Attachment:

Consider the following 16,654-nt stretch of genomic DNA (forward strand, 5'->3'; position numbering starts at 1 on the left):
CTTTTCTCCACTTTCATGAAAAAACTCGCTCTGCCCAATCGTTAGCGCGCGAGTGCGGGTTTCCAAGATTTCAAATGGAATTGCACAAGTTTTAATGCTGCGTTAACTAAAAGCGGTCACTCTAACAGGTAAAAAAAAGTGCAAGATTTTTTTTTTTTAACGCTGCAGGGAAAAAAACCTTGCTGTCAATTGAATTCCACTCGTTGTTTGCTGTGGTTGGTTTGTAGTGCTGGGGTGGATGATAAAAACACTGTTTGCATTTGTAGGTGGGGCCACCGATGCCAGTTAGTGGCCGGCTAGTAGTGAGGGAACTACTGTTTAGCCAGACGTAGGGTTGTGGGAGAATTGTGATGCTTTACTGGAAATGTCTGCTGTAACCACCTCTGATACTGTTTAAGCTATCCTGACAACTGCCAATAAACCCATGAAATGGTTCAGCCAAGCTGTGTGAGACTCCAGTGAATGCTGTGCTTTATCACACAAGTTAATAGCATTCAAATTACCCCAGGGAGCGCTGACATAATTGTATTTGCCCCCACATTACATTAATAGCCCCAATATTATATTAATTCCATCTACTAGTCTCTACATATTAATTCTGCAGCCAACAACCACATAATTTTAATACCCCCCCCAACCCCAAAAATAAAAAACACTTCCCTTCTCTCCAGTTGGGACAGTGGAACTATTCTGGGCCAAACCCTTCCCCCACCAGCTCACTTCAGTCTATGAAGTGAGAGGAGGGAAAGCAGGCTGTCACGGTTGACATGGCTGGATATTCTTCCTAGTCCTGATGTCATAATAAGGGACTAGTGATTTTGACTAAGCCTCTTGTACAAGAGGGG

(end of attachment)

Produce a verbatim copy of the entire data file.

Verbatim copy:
Consider the following 16,654-nt stretch of genomic DNA (forward strand, 5'->3'; position numbering starts at 1 on the left):
CTTTTCTCCACTTTCATGAAAAAACTCGCTCTGCCCAATCGTTAGCGCGCGAGTGCGGGTTTCCAAGATTTCAAATGGAATTGCACAAGTTTTAATGCTGCGTTAACTAAAAGCGGTCACTCTAACAGGTAAAAAAAAGTGCAAGATTTTTTTTTTTTAACGCTGCAGGGAAAAAAACCTTGCTGTCAATTGAATTCCACTCGTTGTTTGCTGTGGTTGGTTTGTAGTGCTGGGGTGGATGATAAAAACACTGTTTGCATTTGTAGGTGGGGCCACCGATGCCAGTTAGTGGCCGGCTAGTAGTGAGGGAACTACTGTTTAGCCAGACGTAGGGTTGTGGGAGAATTGTGATGCTTTACTGGAAATGTCTGCTGTAACCACCTCTGATACTGTTTAAGCTATCCTGACAACTGCCAATAAACCCATGAAATGGTTCAGCCAAGCTGTGTGAGACTCCAGTGAATGCTGTGCTTTATCACACAAGTTAATAGCATTCAAATTACCCCAGGGAGCGCTGACATAATTGTATTTGCCCCCACATTACATTAATAGCCCCAATATTATATTAATTCCATCTACTAGTCTCTACATATTAATTCTGCAGCCAACAACCACATAATTTTAATACCCCCCCCAACCCCAAAAATAAAAAACACTTCCCTTCTCTCCAGTTGGGACAGTGGAACTATTCTGGGCCAAACCCTTCCCCCACCAGCTCACTTCAGTCTATGAAGTGAGAGGAGGGAAAGCAGGCTGTCACGGTTGACATGGCTGGATATTCTTCCTAGTCCTGATGTCATAATAAGGGACTAGTGATTTTGACTAAGCCTCTTGTACAAGAGGGG